Basel is located on the border of three countries – Switzerland, Germany, and France. But for us it has always been a transit city – we passed it many times on our travels to the Czech Republic and back, or when traveling to shopping in Germany. But this time we chose it as a goal of our trip, so since on Saturday was almost spring weather, we set off to explore its beauty.
Updated on 2nd November 2021
How to get to Basel
Basel can be easily reached by train or air and is a regular stop for river cruises. Basel’s Airport is actually the EuroAirport which is also for Mulhouse in France and Freiburg in Germany so remember to exit into the Swiss side when you leave the airport building.
How to get around Basel
Easily: on foot 🙂 Although Basel is the third-largest city in Switzerland, it is, like other cities here, perfectly walkable. When you check-in to your hotel, hostel, or Airbnb you will be given a ‘Basel Card’. The Basel Card offers free public transport around Basel, access to free wi-fi in the city, and discounts on lots of attractions.
From the main train station (whose outdoor architecture is remotely reminiscent of the Prague Main Station) we went down to the city center following Elisabethenstrasse. Green tramways (their appearance rather be classified into one of the many museums in Basel) were passing by. We came across the first when we arrived at the Barfüsserplatz. Here in the former church from the fourteenth century (the former because it was deconsecrated in the 18th century) Historical Museum is to be found. We did not go on tour, we just viewed in the foyer of a scale model of the city and then out various stone historical artifacts (fragments of stone slabs, statues, etc.).
Then we walked through the local shopping street Freie Strasse, where we walked through the crowds of tourists (again, I felt like in Prague :)). Freely we drew up at the market square, where you can find the town hall – Rathaus – from the 16th century with a distinctive red façade. There was a market at that time on the square, so we walked past the stalls with cheese, sausages, flowers, cakes … feast not only for our eyes but also for taste and olfactory cells.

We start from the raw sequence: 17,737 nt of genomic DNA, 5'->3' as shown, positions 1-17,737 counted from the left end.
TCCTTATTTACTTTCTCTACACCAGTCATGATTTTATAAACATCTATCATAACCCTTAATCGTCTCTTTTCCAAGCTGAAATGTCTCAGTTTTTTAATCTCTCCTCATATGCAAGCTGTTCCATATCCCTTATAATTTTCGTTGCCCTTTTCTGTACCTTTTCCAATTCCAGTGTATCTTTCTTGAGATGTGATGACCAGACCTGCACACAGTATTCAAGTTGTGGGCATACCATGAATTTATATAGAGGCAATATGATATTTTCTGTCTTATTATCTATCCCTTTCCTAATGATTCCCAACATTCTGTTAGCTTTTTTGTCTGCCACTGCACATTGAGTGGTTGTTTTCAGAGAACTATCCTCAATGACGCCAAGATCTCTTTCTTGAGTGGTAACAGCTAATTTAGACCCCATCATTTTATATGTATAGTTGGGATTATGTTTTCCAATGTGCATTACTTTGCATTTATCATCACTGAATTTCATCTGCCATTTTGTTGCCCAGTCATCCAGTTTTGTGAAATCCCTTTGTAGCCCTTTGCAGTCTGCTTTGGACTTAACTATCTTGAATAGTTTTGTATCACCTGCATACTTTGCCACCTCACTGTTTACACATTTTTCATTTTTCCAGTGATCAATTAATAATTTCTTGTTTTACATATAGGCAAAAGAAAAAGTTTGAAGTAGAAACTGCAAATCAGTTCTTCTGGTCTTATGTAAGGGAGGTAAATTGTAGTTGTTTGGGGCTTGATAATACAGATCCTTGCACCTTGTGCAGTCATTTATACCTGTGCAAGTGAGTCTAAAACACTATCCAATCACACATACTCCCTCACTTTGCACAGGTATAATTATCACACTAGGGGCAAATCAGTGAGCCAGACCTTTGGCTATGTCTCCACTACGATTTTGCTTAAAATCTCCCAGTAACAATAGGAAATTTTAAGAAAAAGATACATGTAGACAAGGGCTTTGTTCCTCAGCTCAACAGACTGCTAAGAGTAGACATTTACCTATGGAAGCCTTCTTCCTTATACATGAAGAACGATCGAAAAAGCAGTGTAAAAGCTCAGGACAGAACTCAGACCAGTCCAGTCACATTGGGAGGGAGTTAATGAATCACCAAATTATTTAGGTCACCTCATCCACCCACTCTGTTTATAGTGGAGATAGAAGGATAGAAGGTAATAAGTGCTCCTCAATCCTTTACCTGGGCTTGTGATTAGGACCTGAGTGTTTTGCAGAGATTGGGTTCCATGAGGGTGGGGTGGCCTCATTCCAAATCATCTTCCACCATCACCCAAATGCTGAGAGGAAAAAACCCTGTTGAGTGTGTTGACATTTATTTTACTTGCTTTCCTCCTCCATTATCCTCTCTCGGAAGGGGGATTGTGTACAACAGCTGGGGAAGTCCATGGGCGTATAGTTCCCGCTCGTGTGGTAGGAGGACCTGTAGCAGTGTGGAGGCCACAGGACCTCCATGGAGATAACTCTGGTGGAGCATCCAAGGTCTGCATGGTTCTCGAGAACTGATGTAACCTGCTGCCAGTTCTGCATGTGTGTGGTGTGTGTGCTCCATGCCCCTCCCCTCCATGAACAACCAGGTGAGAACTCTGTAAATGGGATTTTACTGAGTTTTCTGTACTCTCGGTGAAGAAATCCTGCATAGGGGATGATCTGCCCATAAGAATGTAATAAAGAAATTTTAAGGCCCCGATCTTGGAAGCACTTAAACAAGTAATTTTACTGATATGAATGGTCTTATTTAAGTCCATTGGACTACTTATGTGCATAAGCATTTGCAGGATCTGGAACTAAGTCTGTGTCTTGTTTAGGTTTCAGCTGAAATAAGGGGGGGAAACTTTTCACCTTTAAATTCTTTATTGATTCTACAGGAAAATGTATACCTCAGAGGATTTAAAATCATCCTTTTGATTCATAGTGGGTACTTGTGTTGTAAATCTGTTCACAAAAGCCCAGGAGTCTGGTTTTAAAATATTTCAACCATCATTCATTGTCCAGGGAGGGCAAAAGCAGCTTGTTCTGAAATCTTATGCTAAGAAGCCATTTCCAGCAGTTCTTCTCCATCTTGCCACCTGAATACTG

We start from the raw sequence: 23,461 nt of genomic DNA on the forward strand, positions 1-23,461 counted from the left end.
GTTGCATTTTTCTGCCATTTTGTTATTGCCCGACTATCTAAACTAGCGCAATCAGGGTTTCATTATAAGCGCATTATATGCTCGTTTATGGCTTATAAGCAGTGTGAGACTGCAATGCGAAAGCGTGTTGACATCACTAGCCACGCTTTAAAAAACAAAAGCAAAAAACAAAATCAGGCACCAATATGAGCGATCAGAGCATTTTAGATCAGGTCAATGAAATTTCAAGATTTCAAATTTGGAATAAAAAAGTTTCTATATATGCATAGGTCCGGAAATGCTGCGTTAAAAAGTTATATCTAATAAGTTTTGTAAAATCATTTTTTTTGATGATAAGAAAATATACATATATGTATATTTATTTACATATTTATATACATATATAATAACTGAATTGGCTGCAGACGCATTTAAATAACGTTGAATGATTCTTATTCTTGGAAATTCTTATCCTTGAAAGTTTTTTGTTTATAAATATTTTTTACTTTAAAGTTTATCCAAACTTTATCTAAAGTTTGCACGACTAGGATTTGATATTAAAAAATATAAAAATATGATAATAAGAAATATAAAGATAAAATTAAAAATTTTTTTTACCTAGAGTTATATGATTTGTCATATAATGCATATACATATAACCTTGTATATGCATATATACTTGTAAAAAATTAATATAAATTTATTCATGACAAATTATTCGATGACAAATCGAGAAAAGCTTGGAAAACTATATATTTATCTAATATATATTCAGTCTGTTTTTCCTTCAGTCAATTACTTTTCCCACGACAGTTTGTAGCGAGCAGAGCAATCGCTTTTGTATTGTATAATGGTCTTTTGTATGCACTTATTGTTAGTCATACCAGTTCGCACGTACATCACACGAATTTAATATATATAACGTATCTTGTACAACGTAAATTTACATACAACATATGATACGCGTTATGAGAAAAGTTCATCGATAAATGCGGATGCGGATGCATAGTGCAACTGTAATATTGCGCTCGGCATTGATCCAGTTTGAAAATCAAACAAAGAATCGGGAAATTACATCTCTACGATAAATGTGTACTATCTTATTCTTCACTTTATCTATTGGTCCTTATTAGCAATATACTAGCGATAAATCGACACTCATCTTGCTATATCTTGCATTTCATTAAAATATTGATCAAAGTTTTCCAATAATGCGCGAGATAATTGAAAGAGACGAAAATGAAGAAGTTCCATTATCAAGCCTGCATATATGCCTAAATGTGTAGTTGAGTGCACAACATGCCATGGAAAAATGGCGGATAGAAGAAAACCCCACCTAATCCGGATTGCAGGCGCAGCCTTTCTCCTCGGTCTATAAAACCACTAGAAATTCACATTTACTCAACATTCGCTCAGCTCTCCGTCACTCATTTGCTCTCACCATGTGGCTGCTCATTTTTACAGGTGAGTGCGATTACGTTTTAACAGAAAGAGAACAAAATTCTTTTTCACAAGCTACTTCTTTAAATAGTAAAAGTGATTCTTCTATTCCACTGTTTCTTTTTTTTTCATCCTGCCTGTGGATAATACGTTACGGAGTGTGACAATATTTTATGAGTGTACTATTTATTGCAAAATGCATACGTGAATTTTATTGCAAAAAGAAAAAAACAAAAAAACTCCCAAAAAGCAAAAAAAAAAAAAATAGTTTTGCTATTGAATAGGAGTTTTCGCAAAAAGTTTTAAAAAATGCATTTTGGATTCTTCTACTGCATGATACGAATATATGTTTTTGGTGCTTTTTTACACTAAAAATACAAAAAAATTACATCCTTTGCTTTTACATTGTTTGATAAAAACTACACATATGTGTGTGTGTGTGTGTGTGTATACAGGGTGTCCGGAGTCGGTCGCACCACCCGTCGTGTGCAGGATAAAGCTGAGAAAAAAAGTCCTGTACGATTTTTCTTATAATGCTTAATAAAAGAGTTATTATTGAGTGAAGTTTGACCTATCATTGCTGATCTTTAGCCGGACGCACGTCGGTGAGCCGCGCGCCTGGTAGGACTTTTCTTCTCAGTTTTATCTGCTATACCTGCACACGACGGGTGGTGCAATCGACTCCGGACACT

After a while, we came to a bridge over the Rhine River, which divides the city into two parts: Grossbasel and Kleinbasel (Large and Small Basel). We stayed at the Great and continued its steep street called the Rheinsprung and if we suddenly found ourselves in another world. Far from noisy tourists and ubiquitous restaurants with front gardens, in quiet picturesque streets with charming medieval half-timbered houses, which then gave way to large mansion houses with courtyards on Martinsgasse.
Soon we arrived at Münster – Basel magnificent cathedral, built in the thirteenth century from red sandstone. Due to the ongoing mass, we couldn´t admire its interior (where, among other things, the tomb of Renaissance humanist Erasmus of Rotterdam is to be found), so we only bypassed it around. First, we found ourselves on an open bastion Pfalz, where we could see one of the traditional rope ferries as cruising the Rhine River and carrying locals and tourists from one bank to another.
The highlight for me, however, was the monastic cloister walk (or cross corridors) with magnificent Gothic pointed arches that surround the south side of the cathedral. At this point, which literally invites contemplation, we ended our journey in Basel.
As I wrote in the title, Basel is a city of museums, judge for yourself: besides the Historical Museum you here in quite a small area of the historic center you can find also the Museum of Antiquity, Music Museum, Museum of Architecture, Natural History Museum, Museum of Art and the Museum of Contemporary Art, Paper Museum, Museum of Dollhouses, Pharmacy Museum, Jewish Museum, Museum Jean Tinguely … I would like to visit at least some of these museums, but with three small children it is unfortunately not possible (what I heard, children are in Swiss museums like the arch-enemy 🙁 )
And why Basel seemed to me as a city of contrasts? On one side it was very noisy (all this noise was caused by trams, tourists, loud music from stores), on the other hand very silent (in particular in the almost deserted medieval streets); Basel is both modern and historic, conservative and trendy and nonconformist. And therefore definitely worth a visit!
Basler Herbstmesse – Basels autumn funfair
The Basel Autumn Fair is more than just an ordinary funfair (although it might seem so from some of the shots). This tradition has a history of more than 550 years and is spread over seven Basel squares and the halls of the fairgrounds.
Day trips from Basel
If you love animals, visit Basel Zoo, one of the 15 best zoos in the world.
If you have more than one day in Basel, include the Roman ruins of Augusta Raurica into your itinerary. It is known for the biggest Roman theater north of the Alps.